Often in churches like the one I pastored years ago, we turned the mainstream view of “believe, then belong” upside down.
That’s because doctrine was often seen as a gatekeeper for who could enter the community. Or not.
As a result, churches were often seen as dogmatic, unwelcoming places instead of somewhere people might explore the faith. A friend once told me that his co-worker didn’t like Easter at their church because “all these casually religious people show up.”
Yikes. Obviously, something’s wrong with that picture. And so back in the day, in seeker-sensitive or user-friendly churches, we’d say, “Belong, then believe”, and the community became a place to explore faith. It was really about creating safe places for people to check out the claims of Jesus…and inevitably the nature of weekend services began to morph.
But there is a caveat.
If the process of exploring the faith becomes prolonged, the seeker may get frustrated with the level of relational connection he or she can realistically have with the community.
And that’s the conundrum: we all want to belong, to be connected, but what you believe affects the depth of relationship you can have.
Let me personalize this.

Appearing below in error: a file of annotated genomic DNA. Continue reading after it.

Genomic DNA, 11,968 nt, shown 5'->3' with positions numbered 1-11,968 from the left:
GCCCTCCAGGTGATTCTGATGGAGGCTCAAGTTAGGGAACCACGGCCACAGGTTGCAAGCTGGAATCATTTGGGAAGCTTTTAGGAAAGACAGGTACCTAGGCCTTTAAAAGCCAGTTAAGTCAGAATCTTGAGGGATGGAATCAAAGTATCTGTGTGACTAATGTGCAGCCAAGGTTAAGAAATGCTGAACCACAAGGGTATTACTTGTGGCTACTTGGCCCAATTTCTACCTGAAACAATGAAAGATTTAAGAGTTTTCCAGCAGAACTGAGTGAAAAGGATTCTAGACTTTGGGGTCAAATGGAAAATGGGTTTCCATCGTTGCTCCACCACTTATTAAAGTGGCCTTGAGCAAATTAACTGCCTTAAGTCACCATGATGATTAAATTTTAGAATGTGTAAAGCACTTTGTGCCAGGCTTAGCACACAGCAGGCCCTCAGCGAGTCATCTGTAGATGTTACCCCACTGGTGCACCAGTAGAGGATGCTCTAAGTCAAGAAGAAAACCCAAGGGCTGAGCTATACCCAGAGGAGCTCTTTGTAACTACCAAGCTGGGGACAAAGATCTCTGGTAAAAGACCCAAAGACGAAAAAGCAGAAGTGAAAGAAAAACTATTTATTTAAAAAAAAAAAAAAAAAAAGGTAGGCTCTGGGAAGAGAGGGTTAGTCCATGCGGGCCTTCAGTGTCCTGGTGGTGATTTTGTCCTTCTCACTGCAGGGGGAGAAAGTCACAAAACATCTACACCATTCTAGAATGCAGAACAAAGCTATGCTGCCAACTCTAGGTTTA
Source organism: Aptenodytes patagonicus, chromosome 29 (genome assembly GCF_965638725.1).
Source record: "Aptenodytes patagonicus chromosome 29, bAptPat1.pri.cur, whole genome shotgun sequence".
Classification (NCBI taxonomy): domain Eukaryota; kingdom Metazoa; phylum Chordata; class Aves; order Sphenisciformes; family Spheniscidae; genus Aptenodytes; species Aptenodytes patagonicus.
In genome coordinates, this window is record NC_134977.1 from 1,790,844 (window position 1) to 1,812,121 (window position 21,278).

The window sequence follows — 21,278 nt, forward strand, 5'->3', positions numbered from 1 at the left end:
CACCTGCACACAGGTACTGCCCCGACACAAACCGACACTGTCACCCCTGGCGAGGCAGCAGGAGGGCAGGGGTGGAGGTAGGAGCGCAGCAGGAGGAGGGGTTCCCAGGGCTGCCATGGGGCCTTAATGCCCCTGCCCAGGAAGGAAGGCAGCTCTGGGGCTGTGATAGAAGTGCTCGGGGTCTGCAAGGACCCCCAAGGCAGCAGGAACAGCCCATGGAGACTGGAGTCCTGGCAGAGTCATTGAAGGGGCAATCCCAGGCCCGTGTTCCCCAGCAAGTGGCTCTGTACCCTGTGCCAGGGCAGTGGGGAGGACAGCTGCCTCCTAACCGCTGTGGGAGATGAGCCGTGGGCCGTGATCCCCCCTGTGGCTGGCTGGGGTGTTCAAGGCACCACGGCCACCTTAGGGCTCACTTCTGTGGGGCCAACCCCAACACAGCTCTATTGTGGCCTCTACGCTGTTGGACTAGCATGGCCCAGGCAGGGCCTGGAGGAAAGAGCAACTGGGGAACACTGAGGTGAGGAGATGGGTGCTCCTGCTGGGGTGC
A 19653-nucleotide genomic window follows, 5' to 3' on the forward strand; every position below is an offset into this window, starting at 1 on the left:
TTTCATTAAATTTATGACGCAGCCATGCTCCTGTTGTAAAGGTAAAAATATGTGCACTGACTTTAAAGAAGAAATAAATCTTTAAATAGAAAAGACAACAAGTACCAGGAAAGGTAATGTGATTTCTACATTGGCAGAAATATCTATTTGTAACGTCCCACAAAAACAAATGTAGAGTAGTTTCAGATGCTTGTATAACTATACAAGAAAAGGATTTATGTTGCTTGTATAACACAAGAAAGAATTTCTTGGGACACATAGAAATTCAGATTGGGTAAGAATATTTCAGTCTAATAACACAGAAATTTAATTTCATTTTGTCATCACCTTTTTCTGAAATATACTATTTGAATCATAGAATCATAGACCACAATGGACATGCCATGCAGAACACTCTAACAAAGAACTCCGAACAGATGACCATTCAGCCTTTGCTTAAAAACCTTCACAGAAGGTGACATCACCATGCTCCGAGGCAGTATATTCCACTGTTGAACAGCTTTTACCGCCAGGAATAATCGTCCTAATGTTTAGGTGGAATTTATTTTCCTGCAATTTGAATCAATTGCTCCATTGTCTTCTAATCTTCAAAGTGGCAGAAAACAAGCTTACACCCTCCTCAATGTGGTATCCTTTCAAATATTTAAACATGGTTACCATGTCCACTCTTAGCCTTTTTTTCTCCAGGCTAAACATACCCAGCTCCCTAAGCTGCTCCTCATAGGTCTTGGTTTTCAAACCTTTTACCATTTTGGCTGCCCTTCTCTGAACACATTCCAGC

Suppose I worked at Starbucks and had two co-workers who were dyed-in-the-wool Scientologists.
After work, I enjoy having drinks with these guys; they’re funny, personable, and we share a common love of movies. But they are sincerely committed to the Church of Scientology. I could kid them about a dubious religion launched by a pulp science-fiction writer who once said, “Writing for a penny a word is ridiculous. If a man really wants to make a million dollars, the best way would be to start his own religion,” but that would hurt their feelings and I like them too much for that.
Or I could joke about the upper levels of Scientology where it’s believed seventy-five million years ago the Earth was part of a seventy-six planet Galactic Federation ruled by a malevolent overlord named Xenu who fixed the population problem on other planets by bringing people to earth and strategically placing them around volcanoes that were then blown up with hydrogen bombs.
But that would destroy our relationship because they would feel burned by condescension and sarcasm.
Please understand: This is not about evangelism on my part; I’m using this as an analogy for how belief would effect the depth of true community I could honestly have with them.
How could I ever become a part of their community at the deepest level?
Or share what they feel so intensely about? There would always be a gap in the level of intimacy we could have. It’s a bit of an overstatement to say we can belong before we believe, at least to the degree that we may want to belong.
There can certainly be a range of connection, but ultimately it won’t be rich or vibrant. That’s one of the reasons a common creed can be so powerful.
Certainly, it’s not the only thing that creates real community (try transparency, vulnerability, kindness, servanthood, honesty, etc.), but it is certainly a major doorway to true intimacy.
Have you had the conversation with your leadership team about the tension between belonging and believing…and how you wrestle with that as a church? I’m not prescribing an answer.
It’s simply a matter of being on the same page.